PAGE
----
Soldier’s gift to mom, lost for 73 years, returns home

In this photo taken, Tuesday, May 5, 2015, a detail of a World War II era pillow cover rests on a counter at a senior center in Millville, Mass. Millville resident Don Lamoureux purchased the World War II era pillow sham from an online auction site that Dominic O’Gara had mailed from his U.S. Army base in California to his mother in Millville in 1942. Carroll and Lamoureux tried to find the soldier’s relatives to give it to them, but came up empty. The plan now is to put the sham on display in the town’s senior center, just yards from the house where the O’Gara family once lived. (AP Photo/Steven Senne)

This is the story of a loving tribute from a soldier preparing for war to his mother on the other side of the continent, who didn’t know if she would ever see her boy again.

The elaborate pillow sham he sent her, lost for more than 70 years, has finally come home, just in time for Mother’s Day.

The sham, emblazoned with the word “Mother” and sent in 1942 by Dominic O’Gara from his Army base in California to his mother in the small Massachusetts town of Millville, was discovered last month by a town native on eBay.

The hope now is to put the sham on display in the town’s senior center, just yards from the house where the O’Gara family once lived.

“To me, it’s come back to where it belongs,” said Margaret Carroll, chairwoman of the town Historical Commission. “It’s as close to Mrs. O’Gara as it can get.”

Donald Lamoureux, who lives in Cumberland, Rhode Island, but who grew up in Millville, spotted an envelope for sale on eBay, and even though he had no idea what was inside, he knew he had to have it when he saw the date and the Millville address. He paid $5 for it.

He was stunned when he looked inside.

“There was this pillow sham that had been sealed away for 73 years, and it looked brand new,” he said.

Although it had deep creases from being folded for decades, it wasn’t frayed, stained or faded.

The white pillow cover has a blue fringe, and in addition to the word “Mother” in blue, is decorated with red roses with green stems, and the words “Camp McQuaide, Calif.,” where O’Gara was stationed.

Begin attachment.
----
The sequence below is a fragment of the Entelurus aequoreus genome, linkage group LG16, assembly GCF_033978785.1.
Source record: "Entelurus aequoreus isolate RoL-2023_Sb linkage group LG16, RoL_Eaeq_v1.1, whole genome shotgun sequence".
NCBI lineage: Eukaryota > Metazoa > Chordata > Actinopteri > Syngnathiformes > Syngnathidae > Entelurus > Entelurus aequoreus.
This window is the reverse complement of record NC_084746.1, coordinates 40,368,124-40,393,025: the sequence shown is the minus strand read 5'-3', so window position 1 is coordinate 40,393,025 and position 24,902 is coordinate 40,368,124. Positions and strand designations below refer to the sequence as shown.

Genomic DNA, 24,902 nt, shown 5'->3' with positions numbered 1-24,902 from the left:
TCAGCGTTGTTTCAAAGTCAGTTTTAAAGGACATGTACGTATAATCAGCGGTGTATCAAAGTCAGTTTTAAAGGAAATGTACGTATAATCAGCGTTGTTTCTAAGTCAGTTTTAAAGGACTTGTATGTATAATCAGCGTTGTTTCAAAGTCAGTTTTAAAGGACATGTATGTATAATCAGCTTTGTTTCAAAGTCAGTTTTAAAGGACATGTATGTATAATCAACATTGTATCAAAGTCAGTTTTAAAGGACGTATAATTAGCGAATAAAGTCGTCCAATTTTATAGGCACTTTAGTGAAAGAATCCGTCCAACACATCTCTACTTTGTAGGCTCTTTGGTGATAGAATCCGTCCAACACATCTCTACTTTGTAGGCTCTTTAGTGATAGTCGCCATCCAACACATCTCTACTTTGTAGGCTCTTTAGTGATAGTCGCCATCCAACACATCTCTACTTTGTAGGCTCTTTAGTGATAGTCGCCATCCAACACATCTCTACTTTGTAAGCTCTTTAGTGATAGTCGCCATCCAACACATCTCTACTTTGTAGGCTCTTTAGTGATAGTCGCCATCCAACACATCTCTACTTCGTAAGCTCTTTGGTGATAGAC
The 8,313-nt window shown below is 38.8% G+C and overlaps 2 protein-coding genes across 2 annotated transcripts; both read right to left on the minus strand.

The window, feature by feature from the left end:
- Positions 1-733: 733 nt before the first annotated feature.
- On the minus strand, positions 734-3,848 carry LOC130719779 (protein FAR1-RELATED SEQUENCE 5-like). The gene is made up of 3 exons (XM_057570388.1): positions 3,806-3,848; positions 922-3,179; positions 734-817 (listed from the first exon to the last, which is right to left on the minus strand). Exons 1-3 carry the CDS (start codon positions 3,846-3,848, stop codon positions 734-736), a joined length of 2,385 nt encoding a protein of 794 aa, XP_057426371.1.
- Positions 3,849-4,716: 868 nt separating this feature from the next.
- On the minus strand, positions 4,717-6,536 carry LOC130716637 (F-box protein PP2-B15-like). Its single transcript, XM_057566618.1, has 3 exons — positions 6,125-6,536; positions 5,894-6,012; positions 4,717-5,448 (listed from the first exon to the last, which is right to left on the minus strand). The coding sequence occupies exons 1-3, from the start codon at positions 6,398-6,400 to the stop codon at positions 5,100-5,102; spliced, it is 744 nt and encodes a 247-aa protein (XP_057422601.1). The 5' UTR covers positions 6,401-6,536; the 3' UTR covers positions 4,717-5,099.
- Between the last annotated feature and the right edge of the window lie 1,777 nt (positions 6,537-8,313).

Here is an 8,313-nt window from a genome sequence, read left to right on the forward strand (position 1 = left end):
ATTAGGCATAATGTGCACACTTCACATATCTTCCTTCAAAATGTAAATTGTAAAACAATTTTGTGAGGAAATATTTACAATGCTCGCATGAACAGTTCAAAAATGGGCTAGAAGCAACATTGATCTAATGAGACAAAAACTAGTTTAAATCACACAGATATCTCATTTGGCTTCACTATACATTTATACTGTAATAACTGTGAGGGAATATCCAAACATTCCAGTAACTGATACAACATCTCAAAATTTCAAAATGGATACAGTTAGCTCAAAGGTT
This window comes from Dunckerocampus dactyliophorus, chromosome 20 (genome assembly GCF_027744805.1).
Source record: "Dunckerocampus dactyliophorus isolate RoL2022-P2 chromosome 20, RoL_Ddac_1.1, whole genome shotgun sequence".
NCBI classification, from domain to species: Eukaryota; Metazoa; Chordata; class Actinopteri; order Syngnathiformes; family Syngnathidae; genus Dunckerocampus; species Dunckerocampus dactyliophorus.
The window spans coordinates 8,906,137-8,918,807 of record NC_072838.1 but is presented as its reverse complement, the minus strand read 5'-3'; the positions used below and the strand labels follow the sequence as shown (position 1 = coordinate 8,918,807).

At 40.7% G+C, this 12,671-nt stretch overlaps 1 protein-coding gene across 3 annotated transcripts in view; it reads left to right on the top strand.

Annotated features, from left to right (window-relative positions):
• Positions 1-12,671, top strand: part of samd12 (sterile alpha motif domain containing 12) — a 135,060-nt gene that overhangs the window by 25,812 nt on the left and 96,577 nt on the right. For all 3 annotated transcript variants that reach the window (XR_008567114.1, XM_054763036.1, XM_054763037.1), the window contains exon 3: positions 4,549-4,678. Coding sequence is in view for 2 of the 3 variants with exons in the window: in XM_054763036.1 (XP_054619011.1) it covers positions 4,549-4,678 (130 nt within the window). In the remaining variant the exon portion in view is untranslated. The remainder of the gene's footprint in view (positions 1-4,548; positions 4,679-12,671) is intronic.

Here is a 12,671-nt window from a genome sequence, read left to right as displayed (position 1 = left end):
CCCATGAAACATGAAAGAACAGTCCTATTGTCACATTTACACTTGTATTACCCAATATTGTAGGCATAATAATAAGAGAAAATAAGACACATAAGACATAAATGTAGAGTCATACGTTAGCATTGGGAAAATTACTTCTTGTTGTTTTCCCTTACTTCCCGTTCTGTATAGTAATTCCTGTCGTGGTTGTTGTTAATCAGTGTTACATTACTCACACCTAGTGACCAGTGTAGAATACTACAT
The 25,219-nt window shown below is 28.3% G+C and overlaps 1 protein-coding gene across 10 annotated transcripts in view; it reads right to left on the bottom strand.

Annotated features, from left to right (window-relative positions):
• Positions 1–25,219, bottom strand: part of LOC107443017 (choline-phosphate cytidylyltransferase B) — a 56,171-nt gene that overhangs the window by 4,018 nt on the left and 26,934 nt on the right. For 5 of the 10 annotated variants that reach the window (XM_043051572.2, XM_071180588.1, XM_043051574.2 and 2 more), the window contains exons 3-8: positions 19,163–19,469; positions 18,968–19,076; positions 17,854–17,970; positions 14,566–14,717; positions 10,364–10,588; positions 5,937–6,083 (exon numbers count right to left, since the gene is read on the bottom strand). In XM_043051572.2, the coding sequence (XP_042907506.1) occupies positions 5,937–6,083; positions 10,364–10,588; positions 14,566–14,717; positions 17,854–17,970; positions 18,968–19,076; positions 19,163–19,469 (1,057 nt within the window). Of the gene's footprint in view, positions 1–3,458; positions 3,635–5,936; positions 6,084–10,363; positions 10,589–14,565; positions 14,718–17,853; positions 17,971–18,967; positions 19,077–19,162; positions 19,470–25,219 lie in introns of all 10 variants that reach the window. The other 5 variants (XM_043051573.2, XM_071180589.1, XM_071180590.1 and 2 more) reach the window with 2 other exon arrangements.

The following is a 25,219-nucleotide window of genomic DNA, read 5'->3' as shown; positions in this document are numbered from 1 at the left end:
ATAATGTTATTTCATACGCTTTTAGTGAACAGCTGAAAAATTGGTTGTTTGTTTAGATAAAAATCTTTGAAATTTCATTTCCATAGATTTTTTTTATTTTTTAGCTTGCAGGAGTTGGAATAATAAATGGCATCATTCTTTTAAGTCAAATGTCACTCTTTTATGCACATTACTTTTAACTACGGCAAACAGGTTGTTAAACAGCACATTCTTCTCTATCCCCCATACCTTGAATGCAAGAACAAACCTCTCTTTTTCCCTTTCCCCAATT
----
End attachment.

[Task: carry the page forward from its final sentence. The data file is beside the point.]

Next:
It also has this famous poem, written by lyricist Howard Johnson:

M is for the million things she gave me

O means only that she’s growing old

T is for the tears she shed to save me

H is for her heart of purest gold

E is for her eyes with love light shining

R means right and right she’ll always be

Put them all together they spell mother

A word that means the world to me

“It was very touching,” Lamoureux said.

Millville, about 40 miles southwest of Boston, had a population of about 1,800 in the 1940s. Even these days, it holds only about 3,200 people.

“My grandfather (Rodrique “Pete” Lamoureux) was a World War II veteran, and Millville is such a small town, I just knew they had to have known each other,” he said. “I felt this instant connection.”

Where the pillow sham has been the past 70-plus years is a mystery. The 6-cent airmail stamp on the envelope was canceled, indicating it had been delivered. But the cover appeared pristine. O’Gara’s mother, Catherine, died in 1956.

Lamoureux bought it from a Rhode Island man who runs a collectibles shop and found the envelope in a box of junk acquired from an anonymous seller.

Of course, Lamoureux wanted to return the pillow cover to O’Gara’s family, but he couldn’t find any living relatives.

He found that O’Gara, the son of Irish immigrants, was an artilleryman who served in Italy in World War II, then lived for years in the nearby town of Milford before dying in 1998. His wife died in 1974.

Lamoureux turned to his own parents, Donald and Diane Lamoureux, and their friends in Millville, including Carroll and Council on Aging member Ellen Ethier Bowen, who both remembered the O’Gara family. But even Carroll, who has an almost encyclopedic knowledge of town history, came up empty.

The group discussed it and came up with the idea of framing the pillow sham and envelope and hanging them in the senior center.

Bowen hopes to bring the proposal to the full Council on Aging. It would be perfect if the pillow sham could be hung by Memorial Day, she said.

“This whole story just tugs at your heartstrings,” she said.